Working class - definition


Updated: 21 May 2008, 23:59


The working class is people dependent upon a wage or salary. This includes: Class is not determined by one’s income. Some workers, whose skills are in high demand, have salaries exceeding $100,000. The key is that they must work for a living. They do not own enough capital (such as stocks or bonds, or direct ownership of a business) to be able to live comfortably on the income generated by that capital. They must work for a living.

Class is determined by one’s relation to the means of production. If one owns a factory, one is a capitalist. Those who work in the factory are workers — members of the working class.

Some examples of working class occupations often thought not to be working class: There are shades of gray, but it is not really very important whether one can immediately decide if someone is a worker or a capitalist. The important factor is that for the most part (whether a person agrees that they are a worker or not) workers have different economic interests than capitalists. Considering the entire population, the “gray area” is not a very significant issue in terms of class interest.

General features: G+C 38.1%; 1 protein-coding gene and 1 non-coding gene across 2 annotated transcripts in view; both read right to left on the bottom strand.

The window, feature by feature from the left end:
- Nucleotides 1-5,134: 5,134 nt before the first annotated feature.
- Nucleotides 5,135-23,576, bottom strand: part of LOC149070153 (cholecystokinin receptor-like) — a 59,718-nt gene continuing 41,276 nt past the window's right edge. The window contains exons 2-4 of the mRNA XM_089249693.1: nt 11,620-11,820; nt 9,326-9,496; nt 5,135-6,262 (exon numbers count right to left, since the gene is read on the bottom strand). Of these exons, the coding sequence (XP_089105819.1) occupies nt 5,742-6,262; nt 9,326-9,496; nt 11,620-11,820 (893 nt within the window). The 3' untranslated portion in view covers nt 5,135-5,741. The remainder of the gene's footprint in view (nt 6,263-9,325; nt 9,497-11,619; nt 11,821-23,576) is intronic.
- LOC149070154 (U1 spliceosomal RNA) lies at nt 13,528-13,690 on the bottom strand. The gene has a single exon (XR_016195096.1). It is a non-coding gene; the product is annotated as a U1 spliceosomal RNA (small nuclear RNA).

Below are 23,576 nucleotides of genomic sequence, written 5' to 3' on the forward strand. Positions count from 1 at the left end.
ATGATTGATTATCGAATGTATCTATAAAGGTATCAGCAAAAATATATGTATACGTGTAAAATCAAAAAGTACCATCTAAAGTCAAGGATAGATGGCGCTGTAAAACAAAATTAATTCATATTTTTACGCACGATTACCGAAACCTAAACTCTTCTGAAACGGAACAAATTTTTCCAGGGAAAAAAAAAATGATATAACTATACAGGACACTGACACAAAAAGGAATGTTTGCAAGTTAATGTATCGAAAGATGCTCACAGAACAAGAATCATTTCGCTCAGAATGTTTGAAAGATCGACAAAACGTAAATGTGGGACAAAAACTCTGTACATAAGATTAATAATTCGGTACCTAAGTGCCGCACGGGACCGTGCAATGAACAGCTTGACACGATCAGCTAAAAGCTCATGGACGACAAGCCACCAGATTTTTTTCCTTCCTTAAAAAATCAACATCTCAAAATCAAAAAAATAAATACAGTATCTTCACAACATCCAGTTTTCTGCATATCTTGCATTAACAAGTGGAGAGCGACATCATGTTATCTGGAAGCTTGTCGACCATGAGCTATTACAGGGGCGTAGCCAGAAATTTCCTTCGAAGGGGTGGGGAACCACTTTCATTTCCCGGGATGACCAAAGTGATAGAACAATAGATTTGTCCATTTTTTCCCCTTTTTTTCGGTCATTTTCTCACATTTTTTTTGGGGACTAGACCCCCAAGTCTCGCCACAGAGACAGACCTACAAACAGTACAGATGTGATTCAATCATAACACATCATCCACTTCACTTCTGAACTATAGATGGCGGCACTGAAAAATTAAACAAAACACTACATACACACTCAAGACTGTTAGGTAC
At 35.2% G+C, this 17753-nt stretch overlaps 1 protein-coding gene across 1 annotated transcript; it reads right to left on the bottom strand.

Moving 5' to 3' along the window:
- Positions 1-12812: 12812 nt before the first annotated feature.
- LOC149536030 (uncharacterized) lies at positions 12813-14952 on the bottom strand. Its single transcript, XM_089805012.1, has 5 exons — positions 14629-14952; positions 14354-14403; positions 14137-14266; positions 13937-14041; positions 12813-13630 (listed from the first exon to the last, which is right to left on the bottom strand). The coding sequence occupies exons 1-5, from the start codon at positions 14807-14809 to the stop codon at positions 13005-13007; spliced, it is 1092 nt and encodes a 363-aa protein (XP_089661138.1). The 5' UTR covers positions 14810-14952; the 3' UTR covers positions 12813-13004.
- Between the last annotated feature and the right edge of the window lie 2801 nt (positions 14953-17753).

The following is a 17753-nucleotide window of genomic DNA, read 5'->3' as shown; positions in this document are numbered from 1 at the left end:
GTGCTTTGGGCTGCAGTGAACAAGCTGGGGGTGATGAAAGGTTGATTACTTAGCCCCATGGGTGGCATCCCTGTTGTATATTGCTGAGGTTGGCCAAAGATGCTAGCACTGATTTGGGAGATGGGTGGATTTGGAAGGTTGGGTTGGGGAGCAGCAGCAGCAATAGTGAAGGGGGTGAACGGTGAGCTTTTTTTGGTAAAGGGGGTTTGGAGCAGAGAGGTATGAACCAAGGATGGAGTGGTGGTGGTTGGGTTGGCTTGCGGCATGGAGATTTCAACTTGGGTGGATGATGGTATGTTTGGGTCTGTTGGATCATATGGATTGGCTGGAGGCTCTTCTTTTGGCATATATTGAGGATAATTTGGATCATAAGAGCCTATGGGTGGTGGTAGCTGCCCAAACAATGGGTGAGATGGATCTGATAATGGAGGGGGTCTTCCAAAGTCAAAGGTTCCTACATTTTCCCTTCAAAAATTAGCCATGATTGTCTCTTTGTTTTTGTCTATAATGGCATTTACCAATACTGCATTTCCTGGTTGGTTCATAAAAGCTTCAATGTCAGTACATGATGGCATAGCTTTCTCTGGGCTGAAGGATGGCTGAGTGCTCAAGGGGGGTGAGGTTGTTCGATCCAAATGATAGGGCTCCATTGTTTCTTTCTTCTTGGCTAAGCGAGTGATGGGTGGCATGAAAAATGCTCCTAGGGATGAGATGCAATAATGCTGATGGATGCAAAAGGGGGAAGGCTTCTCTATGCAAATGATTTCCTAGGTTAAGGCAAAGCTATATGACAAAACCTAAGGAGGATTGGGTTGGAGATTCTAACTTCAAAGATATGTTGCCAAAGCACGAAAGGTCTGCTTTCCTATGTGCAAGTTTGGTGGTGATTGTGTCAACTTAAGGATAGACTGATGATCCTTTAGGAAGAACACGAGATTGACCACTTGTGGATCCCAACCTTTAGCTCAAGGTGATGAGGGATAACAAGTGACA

Consider the following “gray area” example.

A self-employed plumber employing two other plumbers, probably does not receive enough income, by employing the other two plumbers, to live entirely off that income. The self-employed plumber must still work for a living. So, although the plumber does have a source of “capitalist” income, it is insufficient and the earnings from his own work are necessary.

That plumber has much more in common with the two clearly working class plumbers, than with the clearly capitalist owner of a company with after-tax profits of $250,000, a retail store, employing 50 plumbers, 5 store clerks, and a manager to run the business. That owner need not work.
 
Home Frequently Asked Questions News Perspective Literature Quotes Contact

Advanced Search

Help